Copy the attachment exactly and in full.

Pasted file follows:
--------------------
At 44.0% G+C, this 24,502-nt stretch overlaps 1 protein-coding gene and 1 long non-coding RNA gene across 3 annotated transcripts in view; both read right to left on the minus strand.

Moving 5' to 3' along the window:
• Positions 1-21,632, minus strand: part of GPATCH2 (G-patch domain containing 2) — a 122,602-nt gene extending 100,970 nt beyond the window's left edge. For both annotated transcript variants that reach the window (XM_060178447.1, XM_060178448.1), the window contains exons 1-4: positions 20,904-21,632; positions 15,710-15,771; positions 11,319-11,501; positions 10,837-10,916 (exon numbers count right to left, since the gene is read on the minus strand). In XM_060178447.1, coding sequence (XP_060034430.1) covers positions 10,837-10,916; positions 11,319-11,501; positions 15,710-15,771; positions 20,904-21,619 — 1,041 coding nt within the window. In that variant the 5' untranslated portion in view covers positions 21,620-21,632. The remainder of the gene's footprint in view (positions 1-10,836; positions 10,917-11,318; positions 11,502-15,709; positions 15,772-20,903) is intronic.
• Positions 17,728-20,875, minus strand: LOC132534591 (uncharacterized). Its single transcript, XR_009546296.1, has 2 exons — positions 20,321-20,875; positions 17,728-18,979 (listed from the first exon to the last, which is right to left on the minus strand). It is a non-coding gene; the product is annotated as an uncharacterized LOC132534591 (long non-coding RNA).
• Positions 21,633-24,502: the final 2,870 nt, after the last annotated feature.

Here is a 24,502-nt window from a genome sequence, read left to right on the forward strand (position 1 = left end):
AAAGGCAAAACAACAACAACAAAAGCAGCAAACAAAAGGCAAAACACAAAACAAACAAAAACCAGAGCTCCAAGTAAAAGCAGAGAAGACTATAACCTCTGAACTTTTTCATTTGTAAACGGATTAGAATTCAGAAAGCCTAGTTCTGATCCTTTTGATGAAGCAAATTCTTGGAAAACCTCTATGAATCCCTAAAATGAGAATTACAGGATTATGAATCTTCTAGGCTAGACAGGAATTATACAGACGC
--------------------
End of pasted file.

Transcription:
At 44.0% G+C, this 24,502-nt stretch overlaps 1 protein-coding gene and 1 long non-coding RNA gene across 3 annotated transcripts in view; both read right to left on the minus strand.

Moving 5' to 3' along the window:
• Positions 1-21,632, minus strand: part of GPATCH2 (G-patch domain containing 2) — a 122,602-nt gene extending 100,970 nt beyond the window's left edge. For both annotated transcript variants that reach the window (XM_060178447.1, XM_060178448.1), the window contains exons 1-4: positions 20,904-21,632; positions 15,710-15,771; positions 11,319-11,501; positions 10,837-10,916 (exon numbers count right to left, since the gene is read on the minus strand). In XM_060178447.1, coding sequence (XP_060034430.1) covers positions 10,837-10,916; positions 11,319-11,501; positions 15,710-15,771; positions 20,904-21,619 — 1,041 coding nt within the window. In that variant the 5' untranslated portion in view covers positions 21,620-21,632. The remainder of the gene's footprint in view (positions 1-10,836; positions 10,917-11,318; positions 11,502-15,709; positions 15,772-20,903) is intronic.
• Positions 17,728-20,875, minus strand: LOC132534591 (uncharacterized). Its single transcript, XR_009546296.1, has 2 exons — positions 20,321-20,875; positions 17,728-18,979 (listed from the first exon to the last, which is right to left on the minus strand). It is a non-coding gene; the product is annotated as an uncharacterized LOC132534591 (long non-coding RNA).
• Positions 21,633-24,502: the final 2,870 nt, after the last annotated feature.

Here is a 24,502-nt window from a genome sequence, read left to right on the forward strand (position 1 = left end):
AAAGGCAAAACAACAACAACAAAAGCAGCAAACAAAAGGCAAAACACAAAACAAACAAAAACCAGAGCTCCAAGTAAAAGCAGAGAAGACTATAACCTCTGAACTTTTTCATTTGTAAACGGATTAGAATTCAGAAAGCCTAGTTCTGATCCTTTTGATGAAGCAAATTCTTGGAAAACCTCTATGAATCCCTAAAATGAGAATTACAGGATTATGAATCTTCTAGGCTAGACAGGAATTATACAGACGC